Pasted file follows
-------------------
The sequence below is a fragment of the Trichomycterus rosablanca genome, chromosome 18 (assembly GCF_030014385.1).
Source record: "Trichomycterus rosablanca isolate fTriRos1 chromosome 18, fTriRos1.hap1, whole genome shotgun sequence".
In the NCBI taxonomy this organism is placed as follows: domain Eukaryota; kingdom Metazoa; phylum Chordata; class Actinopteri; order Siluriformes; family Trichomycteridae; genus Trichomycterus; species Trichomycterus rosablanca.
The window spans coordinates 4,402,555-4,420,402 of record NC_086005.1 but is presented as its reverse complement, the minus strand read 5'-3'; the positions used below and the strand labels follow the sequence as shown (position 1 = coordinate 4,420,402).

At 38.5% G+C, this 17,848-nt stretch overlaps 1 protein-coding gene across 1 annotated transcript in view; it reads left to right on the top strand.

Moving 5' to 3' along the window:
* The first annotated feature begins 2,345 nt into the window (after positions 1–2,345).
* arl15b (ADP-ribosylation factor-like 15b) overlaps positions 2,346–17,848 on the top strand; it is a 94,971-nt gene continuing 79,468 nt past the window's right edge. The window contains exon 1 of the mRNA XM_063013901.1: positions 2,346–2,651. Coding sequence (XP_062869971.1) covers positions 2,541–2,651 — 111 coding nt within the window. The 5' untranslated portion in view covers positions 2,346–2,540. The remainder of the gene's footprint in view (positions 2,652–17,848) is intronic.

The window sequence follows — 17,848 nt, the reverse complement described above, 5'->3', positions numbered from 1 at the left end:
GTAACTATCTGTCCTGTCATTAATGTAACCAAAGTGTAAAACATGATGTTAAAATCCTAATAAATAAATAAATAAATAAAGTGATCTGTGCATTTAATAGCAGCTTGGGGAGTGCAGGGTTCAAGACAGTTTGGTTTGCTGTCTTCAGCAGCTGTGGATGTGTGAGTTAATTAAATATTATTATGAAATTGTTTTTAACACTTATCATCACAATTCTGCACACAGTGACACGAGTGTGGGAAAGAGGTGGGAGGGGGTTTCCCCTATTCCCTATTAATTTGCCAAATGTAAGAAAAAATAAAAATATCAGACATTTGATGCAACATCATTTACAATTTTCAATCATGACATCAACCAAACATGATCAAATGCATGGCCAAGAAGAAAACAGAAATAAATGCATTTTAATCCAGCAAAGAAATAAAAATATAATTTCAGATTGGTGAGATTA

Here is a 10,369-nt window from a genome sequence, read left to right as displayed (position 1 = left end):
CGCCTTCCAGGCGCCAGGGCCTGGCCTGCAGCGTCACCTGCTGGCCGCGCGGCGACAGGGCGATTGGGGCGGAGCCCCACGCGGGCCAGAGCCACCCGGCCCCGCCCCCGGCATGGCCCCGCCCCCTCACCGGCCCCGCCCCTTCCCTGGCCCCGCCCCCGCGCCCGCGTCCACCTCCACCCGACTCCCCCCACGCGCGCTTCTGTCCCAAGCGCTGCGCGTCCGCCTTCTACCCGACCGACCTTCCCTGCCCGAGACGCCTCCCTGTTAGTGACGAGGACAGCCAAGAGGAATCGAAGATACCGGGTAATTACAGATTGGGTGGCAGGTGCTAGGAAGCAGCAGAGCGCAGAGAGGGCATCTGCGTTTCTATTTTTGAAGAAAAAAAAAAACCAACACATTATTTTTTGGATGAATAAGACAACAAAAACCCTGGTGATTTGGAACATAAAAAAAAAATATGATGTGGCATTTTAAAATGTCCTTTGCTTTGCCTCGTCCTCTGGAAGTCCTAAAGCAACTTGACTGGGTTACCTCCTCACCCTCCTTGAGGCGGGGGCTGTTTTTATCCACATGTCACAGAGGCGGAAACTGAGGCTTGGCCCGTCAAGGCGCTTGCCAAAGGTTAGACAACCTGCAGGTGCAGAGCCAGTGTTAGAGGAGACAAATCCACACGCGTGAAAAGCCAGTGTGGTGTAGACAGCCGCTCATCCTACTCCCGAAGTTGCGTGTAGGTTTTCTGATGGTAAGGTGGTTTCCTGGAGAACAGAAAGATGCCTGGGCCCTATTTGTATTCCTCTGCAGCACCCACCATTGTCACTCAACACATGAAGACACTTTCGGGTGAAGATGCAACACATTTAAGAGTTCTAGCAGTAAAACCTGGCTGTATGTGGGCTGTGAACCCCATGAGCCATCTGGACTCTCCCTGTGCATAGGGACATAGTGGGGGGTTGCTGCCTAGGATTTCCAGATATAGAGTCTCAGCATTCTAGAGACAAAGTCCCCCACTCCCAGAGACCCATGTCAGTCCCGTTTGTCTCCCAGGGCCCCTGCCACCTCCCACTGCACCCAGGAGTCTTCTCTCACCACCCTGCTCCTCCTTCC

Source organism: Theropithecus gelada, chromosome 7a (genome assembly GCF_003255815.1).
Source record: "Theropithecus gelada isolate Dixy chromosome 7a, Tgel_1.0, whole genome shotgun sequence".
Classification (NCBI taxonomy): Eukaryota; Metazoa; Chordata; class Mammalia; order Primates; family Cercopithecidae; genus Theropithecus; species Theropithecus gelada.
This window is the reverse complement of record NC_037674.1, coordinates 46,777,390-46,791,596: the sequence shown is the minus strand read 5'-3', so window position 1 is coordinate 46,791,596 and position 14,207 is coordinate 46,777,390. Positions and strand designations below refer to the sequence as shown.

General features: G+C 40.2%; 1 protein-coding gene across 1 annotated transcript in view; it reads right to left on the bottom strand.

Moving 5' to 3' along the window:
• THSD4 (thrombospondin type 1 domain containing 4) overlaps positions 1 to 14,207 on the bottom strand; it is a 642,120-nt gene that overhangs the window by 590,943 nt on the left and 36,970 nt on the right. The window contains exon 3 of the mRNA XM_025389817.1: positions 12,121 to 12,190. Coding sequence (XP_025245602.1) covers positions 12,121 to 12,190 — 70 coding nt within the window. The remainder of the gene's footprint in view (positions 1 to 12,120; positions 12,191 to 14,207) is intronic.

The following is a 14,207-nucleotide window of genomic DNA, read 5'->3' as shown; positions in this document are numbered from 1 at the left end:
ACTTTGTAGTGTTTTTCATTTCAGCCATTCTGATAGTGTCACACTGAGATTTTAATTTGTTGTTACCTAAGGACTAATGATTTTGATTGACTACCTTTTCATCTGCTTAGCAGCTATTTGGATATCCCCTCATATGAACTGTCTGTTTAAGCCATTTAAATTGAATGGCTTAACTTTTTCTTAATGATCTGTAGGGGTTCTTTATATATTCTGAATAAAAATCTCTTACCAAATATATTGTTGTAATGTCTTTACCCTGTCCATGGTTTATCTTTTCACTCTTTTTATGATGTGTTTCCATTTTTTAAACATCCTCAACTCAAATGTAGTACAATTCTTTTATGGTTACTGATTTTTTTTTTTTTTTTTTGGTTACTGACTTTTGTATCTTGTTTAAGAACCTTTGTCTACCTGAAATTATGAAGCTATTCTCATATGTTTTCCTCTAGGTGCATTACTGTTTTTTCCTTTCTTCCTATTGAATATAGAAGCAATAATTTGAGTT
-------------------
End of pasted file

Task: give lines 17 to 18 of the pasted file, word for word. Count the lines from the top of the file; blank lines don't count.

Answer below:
General features: G+C 40.2%; 1 protein-coding gene across 1 annotated transcript in view; it reads right to left on the bottom strand.

Moving 5' to 3' along the window: